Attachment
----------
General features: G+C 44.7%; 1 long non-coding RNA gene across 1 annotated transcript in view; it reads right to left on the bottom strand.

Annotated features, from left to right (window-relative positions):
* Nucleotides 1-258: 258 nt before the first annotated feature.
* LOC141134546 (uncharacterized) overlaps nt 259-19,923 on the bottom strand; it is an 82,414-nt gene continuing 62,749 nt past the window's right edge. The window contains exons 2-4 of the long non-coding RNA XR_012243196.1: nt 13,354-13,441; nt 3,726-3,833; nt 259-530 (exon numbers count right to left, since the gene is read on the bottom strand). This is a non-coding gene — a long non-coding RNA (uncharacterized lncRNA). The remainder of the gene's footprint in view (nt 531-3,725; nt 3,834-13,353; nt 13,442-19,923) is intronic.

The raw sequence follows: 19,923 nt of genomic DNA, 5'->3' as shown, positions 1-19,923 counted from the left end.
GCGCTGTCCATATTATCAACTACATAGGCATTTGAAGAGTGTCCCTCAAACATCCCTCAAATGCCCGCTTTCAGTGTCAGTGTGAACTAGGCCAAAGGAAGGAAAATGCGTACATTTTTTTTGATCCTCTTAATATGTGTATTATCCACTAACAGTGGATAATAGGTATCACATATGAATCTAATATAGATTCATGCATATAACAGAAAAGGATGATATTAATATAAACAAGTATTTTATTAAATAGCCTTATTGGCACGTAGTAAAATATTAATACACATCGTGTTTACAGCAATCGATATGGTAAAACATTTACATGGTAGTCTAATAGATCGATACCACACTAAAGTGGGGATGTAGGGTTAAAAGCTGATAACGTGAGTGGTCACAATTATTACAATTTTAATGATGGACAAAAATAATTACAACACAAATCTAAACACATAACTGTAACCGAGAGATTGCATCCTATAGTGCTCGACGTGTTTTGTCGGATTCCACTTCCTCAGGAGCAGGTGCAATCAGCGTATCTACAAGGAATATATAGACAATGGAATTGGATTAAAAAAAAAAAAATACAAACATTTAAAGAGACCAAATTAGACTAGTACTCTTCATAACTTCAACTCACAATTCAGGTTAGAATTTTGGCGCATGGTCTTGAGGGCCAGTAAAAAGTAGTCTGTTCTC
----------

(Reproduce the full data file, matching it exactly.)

General features: G+C 44.7%; 1 long non-coding RNA gene across 1 annotated transcript in view; it reads right to left on the bottom strand.

Annotated features, from left to right (window-relative positions):
* Nucleotides 1-258: 258 nt before the first annotated feature.
* LOC141134546 (uncharacterized) overlaps nt 259-19,923 on the bottom strand; it is an 82,414-nt gene continuing 62,749 nt past the window's right edge. The window contains exons 2-4 of the long non-coding RNA XR_012243196.1: nt 13,354-13,441; nt 3,726-3,833; nt 259-530 (exon numbers count right to left, since the gene is read on the bottom strand). This is a non-coding gene — a long non-coding RNA (uncharacterized lncRNA). The remainder of the gene's footprint in view (nt 531-3,725; nt 3,834-13,353; nt 13,442-19,923) is intronic.

The raw sequence follows: 19,923 nt of genomic DNA, 5'->3' as shown, positions 1-19,923 counted from the left end.
GCGCTGTCCATATTATCAACTACATAGGCATTTGAAGAGTGTCCCTCAAACATCCCTCAAATGCCCGCTTTCAGTGTCAGTGTGAACTAGGCCAAAGGAAGGAAAATGCGTACATTTTTTTTGATCCTCTTAATATGTGTATTATCCACTAACAGTGGATAATAGGTATCACATATGAATCTAATATAGATTCATGCATATAACAGAAAAGGATGATATTAATATAAACAAGTATTTTATTAAATAGCCTTATTGGCACGTAGTAAAATATTAATACACATCGTGTTTACAGCAATCGATATGGTAAAACATTTACATGGTAGTCTAATAGATCGATACCACACTAAAGTGGGGATGTAGGGTTAAAAGCTGATAACGTGAGTGGTCACAATTATTACAATTTTAATGATGGACAAAAATAATTACAACACAAATCTAAACACATAACTGTAACCGAGAGATTGCATCCTATAGTGCTCGACGTGTTTTGTCGGATTCCACTTCCTCAGGAGCAGGTGCAATCAGCGTATCTACAAGGAATATATAGACAATGGAATTGGATTAAAAAAAAAAAAATACAAACATTTAAAGAGACCAAATTAGACTAGTACTCTTCATAACTTCAACTCACAATTCAGGTTAGAATTTTGGCGCATGGTCTTGAGGGCCAGTAAAAAGTAGTCTGTTCTC